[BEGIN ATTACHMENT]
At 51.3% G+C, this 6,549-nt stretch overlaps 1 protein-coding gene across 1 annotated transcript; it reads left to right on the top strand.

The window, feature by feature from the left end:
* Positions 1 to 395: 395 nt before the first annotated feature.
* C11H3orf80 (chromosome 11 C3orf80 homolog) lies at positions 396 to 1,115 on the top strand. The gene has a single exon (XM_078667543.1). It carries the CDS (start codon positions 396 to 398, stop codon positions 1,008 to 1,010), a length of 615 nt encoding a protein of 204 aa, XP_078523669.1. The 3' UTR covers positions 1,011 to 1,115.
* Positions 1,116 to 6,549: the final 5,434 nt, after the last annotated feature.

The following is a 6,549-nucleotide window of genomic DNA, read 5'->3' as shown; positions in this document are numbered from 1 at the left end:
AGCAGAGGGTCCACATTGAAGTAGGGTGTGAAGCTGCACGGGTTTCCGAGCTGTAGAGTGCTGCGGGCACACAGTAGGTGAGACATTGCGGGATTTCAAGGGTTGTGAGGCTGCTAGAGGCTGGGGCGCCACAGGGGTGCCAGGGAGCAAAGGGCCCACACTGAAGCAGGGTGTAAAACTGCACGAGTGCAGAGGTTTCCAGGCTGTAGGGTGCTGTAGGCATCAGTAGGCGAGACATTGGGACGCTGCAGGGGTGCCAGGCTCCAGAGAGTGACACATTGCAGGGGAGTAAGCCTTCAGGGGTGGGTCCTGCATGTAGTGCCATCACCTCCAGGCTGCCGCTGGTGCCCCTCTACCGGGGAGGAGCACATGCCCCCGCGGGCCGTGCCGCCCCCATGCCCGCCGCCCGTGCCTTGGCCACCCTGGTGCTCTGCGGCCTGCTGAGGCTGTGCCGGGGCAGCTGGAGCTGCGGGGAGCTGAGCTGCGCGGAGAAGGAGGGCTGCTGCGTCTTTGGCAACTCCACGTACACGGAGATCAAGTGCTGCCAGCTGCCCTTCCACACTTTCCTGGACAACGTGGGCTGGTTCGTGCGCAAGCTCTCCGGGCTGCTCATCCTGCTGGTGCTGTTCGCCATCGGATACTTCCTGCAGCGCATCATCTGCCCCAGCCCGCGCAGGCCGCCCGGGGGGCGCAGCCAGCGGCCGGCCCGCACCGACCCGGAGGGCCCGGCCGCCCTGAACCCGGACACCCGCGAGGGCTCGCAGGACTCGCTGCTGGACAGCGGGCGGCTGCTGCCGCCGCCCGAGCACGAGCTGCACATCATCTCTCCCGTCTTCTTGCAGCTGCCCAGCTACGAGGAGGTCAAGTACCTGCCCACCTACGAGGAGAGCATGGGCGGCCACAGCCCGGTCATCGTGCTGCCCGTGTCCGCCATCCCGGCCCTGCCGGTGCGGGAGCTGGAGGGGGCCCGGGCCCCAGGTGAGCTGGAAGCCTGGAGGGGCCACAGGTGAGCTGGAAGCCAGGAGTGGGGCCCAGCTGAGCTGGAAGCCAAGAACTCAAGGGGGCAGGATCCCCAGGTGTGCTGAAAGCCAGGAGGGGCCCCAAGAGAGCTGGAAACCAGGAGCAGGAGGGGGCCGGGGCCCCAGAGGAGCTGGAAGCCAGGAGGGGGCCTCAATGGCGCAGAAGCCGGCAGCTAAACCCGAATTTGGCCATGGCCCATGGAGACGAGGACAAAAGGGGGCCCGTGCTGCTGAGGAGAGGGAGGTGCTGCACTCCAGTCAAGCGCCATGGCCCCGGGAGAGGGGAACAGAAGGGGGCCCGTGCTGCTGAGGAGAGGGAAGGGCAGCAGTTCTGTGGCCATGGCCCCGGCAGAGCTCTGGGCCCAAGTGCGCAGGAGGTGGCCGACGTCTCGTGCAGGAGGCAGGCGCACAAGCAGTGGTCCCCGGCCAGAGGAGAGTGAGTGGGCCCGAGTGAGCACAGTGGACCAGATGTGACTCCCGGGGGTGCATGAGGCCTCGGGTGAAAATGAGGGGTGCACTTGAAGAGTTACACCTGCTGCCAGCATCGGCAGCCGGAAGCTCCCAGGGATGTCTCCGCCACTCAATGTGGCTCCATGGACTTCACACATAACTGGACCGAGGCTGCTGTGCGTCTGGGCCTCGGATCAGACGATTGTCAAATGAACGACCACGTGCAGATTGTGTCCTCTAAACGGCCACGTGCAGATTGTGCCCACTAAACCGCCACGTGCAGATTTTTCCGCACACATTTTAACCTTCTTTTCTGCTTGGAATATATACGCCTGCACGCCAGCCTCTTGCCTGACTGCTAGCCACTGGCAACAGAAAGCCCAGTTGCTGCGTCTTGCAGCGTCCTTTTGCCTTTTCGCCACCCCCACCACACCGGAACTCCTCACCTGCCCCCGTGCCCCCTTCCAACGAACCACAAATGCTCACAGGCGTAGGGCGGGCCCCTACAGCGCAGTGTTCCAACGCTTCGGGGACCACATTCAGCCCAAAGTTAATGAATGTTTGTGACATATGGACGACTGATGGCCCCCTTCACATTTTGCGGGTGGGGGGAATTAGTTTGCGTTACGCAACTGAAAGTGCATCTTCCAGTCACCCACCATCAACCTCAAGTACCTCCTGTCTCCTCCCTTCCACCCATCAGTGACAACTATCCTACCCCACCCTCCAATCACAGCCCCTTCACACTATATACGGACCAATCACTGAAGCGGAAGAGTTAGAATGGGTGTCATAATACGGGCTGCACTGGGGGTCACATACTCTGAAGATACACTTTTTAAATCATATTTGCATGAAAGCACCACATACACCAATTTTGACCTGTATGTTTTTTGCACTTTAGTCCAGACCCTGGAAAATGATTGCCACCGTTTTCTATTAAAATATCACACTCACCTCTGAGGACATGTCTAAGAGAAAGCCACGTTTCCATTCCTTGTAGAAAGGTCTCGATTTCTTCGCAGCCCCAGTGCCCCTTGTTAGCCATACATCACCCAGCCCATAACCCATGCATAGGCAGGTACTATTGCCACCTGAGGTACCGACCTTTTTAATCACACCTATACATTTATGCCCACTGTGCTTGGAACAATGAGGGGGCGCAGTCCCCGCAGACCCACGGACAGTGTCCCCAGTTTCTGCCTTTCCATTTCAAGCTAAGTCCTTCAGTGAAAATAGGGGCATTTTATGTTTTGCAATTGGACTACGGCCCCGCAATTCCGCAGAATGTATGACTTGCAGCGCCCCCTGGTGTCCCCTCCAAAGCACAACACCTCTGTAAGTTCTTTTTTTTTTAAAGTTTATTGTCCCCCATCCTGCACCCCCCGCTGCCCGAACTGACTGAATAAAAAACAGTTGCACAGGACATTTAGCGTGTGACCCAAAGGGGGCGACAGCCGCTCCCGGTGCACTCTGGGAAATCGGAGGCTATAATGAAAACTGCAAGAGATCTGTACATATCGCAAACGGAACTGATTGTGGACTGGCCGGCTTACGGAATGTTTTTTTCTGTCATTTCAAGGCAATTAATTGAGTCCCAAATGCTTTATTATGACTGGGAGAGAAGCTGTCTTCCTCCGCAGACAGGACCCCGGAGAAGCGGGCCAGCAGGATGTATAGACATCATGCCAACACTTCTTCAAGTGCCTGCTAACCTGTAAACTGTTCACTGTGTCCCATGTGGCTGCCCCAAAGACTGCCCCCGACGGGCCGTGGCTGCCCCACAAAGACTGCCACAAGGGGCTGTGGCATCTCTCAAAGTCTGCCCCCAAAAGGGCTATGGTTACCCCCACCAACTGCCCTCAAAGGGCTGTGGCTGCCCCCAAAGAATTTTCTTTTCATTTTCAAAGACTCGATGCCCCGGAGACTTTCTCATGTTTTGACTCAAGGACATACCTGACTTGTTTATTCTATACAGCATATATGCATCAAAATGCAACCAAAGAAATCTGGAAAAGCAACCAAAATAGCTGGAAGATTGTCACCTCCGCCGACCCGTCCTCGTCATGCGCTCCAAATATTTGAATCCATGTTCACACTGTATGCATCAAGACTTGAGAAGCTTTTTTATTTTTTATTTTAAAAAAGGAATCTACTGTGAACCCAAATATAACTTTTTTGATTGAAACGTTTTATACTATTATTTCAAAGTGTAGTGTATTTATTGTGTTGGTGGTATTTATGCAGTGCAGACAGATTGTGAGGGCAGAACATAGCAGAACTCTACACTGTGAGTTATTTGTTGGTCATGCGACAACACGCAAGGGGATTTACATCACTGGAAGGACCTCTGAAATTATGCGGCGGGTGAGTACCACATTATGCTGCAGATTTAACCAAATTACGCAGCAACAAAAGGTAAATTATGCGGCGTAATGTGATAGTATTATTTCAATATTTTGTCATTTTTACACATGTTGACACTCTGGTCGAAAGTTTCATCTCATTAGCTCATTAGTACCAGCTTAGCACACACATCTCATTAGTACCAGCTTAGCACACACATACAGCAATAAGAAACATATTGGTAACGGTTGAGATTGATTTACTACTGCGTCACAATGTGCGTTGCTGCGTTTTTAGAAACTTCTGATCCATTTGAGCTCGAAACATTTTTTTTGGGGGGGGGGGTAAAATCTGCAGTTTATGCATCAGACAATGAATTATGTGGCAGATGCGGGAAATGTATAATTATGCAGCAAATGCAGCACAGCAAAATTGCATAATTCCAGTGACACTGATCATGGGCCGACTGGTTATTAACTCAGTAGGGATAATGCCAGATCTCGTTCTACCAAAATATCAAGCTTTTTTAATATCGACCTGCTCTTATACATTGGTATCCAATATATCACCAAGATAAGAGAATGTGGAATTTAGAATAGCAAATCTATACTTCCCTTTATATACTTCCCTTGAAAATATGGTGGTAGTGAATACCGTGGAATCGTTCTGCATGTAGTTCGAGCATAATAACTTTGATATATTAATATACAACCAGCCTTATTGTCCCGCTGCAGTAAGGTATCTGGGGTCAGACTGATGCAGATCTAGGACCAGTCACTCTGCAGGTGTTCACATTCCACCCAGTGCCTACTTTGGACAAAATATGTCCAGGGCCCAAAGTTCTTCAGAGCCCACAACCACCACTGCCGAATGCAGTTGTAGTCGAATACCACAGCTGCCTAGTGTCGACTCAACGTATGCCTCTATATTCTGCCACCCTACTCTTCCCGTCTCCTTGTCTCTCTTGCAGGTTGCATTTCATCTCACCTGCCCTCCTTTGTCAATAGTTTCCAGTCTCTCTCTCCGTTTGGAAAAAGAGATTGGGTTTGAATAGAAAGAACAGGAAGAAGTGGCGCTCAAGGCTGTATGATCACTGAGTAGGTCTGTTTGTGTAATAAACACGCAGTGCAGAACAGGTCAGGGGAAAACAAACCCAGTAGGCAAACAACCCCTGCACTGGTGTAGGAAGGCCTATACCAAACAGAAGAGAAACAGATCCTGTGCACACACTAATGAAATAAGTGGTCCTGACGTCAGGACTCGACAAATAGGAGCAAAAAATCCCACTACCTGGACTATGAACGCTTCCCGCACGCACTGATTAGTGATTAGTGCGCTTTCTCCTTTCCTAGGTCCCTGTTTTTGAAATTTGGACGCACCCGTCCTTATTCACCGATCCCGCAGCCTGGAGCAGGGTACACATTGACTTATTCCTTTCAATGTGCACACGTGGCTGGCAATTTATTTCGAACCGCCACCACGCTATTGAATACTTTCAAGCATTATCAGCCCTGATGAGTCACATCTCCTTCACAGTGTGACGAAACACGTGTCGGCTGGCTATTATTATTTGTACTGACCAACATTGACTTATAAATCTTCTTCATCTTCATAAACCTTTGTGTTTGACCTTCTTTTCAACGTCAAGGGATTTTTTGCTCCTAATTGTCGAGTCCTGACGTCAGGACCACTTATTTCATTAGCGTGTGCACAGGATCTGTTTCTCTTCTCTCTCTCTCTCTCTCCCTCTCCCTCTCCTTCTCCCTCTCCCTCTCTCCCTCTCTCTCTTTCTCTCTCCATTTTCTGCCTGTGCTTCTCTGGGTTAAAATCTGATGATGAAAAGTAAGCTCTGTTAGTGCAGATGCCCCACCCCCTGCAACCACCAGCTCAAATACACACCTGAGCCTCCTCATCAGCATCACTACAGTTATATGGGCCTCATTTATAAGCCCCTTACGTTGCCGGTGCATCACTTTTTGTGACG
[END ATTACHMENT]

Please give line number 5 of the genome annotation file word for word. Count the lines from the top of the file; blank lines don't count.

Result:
* Positions 1,116 to 6,549: the final 5,434 nt, after the last annotated feature.